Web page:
Verse 3 highlights the emergence of two witnesses who will prophesy during the 1,260 days while clothed in the sackcloth of mourning and repentance. It probably won’t surprise you to learn that scholars differ on whether the two witnesses are figurative or actual people. One view sees these witnesses as representative of the church. They would argue that the two witnesses are merely symbolic for the church’s witness, and they connect it to the Old Testament principle of having two witnesses confirm the validity of testimony (Deut. 19:15). Others take this more literally to refer to two prophetic-like figures who emerge during this time and who speak boldly for the people of God in the tribulation.

Additionally, these two witnesses are described with four images from the Old Testament in verses 4-6:

  • Two olive trees and lampstands—taken from Zechariah 4 where the exiled people returned to rebuild the temple under Joshua and Zerubbabel
  • Fire consuming their foes—similar to the fire summoned by Elijah in 1 Kings 1:9-12
  • Shutting the sky from rain—this was the prayer of faith by Elijah in 1 Kings 17
  • Turning water to blood along with plagues—a parallel reference to the plagues in Egypt from Exodus 7-12[2]

The proclamation ministry of these witnesses reaches its ordained conclusion in verse 7, after which they receive fierce opposition from “the beast that rises from the bottomless pit.” This image is connected to Daniel 7 where a worldly king and kingdom oppose the people of God. In the upcoming chapters of Revelation we’ll see this expanded with images of a dragon, two beasts, and Babylon. Remember that John is recording what he sees as it relates to the message, not necessarily a timeline.

These messengers are not seduced by the beast, but they are killed. Verse 8 marks the location as Jerusalem while referring to it as “Sodom and Egypt.” The point is to link the city with all cities that are in historical rebellion.

According to verses 9-10 the world (“peoples and tribes and languages and nations”) rejoices over the death of these two witnesses because of the “torment” that they have been to those who dwell on the earth. It would seem that the witnesses have lost. But not so fast!

After three and a half days, the witnesses are raised to life. Some take this to be literally three-plus days; others connect it to three and a half years where it seems that the people of God have lost while under horrendous persecution. According to verse 12, a loud voice from heaven calls to them: “Come up here!” And just like Jesus, they are taken from the earth as their enemies watched them. And in similar fashion at Jesus’ death, there was an earthquake. This one results in seven thousand people being killed, many people are terrified, and they realize that they are on the wrong side of God’s glory.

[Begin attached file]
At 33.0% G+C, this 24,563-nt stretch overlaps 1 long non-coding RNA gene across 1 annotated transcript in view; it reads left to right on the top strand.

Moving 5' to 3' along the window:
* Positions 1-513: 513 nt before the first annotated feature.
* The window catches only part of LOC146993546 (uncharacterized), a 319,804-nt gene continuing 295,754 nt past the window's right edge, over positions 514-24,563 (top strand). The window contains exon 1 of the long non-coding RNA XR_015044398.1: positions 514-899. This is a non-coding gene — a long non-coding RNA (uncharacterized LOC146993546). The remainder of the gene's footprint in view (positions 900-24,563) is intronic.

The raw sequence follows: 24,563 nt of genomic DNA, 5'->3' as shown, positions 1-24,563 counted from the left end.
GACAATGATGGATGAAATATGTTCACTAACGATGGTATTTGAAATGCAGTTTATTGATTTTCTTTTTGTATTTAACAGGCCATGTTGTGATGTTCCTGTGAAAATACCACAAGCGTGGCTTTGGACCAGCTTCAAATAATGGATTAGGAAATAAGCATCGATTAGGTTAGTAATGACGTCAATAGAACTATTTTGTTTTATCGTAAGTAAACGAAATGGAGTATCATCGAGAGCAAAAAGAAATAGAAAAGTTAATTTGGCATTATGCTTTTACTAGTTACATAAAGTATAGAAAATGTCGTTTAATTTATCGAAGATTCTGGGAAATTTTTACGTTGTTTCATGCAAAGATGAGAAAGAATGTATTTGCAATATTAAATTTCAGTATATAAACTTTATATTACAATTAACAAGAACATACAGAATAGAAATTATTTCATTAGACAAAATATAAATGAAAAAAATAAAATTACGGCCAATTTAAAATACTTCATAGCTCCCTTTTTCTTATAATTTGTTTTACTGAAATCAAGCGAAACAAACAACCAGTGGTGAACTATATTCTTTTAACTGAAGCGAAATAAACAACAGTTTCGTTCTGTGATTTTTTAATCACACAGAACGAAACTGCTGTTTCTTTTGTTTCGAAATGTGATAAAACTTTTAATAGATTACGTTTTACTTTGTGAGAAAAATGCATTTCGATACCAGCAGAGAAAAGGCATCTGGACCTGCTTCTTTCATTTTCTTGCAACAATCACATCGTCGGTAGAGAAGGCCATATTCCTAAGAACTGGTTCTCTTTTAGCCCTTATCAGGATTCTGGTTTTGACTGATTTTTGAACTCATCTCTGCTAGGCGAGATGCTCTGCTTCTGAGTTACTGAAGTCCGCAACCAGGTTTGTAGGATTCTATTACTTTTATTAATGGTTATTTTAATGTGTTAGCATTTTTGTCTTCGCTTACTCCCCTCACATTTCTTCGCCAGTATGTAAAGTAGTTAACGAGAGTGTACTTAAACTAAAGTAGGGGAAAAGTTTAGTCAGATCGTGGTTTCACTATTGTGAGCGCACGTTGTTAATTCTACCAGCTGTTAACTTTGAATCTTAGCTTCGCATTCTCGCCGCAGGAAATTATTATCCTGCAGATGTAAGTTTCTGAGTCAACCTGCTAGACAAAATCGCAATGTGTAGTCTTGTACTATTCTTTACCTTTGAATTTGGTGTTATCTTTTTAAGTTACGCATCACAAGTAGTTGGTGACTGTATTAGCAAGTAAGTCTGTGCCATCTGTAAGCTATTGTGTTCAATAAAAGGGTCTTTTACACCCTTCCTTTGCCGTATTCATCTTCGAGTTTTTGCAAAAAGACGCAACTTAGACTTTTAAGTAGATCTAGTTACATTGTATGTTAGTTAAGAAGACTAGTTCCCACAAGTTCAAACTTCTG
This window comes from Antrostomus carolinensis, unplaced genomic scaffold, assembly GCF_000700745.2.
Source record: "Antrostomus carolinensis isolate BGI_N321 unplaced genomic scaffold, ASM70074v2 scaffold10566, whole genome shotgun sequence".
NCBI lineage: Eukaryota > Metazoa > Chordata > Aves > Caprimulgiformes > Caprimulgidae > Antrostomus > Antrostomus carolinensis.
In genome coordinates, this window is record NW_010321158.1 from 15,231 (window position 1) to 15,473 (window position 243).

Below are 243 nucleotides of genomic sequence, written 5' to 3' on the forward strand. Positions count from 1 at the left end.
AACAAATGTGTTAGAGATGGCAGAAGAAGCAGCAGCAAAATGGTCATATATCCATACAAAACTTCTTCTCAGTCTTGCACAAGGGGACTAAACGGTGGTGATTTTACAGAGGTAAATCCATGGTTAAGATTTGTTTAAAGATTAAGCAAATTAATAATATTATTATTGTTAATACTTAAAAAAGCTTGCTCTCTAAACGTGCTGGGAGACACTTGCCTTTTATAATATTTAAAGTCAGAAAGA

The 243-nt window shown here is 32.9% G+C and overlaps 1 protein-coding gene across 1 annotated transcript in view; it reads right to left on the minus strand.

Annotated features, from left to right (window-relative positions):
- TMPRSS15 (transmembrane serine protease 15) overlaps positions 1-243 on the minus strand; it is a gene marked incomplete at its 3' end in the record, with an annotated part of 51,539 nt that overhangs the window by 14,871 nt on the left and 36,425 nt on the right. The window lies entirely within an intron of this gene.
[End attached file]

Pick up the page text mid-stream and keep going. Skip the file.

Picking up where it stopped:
Whether you think these two witnesses are literal people or whether they symbolize the church, or if you think the temple is a literal rebuilt temple in Jerusalem or you think the temple is a figurative picture of the church, the message of these thirteen verses need to be fully understood.

God protects his people and his Word from defeat.

Last week we needed to be reminded about hopeful confliction as a normal experience for Christians. Here we see that the plan of God involves substantial opposition. Have you felt that this week? Do you sense it even more broadly? This text shows us the way that God protects his people and his message through suffering and opposition.

Jesus commissioned his followers to be his witnesses. “But you will receive power when the Holy Spirit has come upon you, and you will be my witnesses in Jerusalem and in all Judea and Samaria, and to the end of the earth” (Acts 1:8).

If you were of the world, the world would love you as its own; but because you are not of the world, but I chose you out of the world, therefore the world hates you…but when the Helper comes, whom I will send to you from the Father, the Spirit of truth, who proceeds from the Father, he will bear witness about me. And you also will bear witness, because you have been with me from the beginning. “I have said all these things to you to keep you from falling away. They will put you out of the synagogues. Indeed, the hour is coming when whoever kills you will think he is offering service to God. And they will do these things because they have not known the Father, nor me. But I have said these things to you, that when their hour comes you may remember that I told them to you” (John 15:19; 15:26–16:4).

These texts remind us that faithful witness is rarely affirmed and loved by the world in which we live. That shouldn’t give us a persecution complex or a martyr’s syndrome, but help us to live faithfully and confidently. God protects his witness in the world.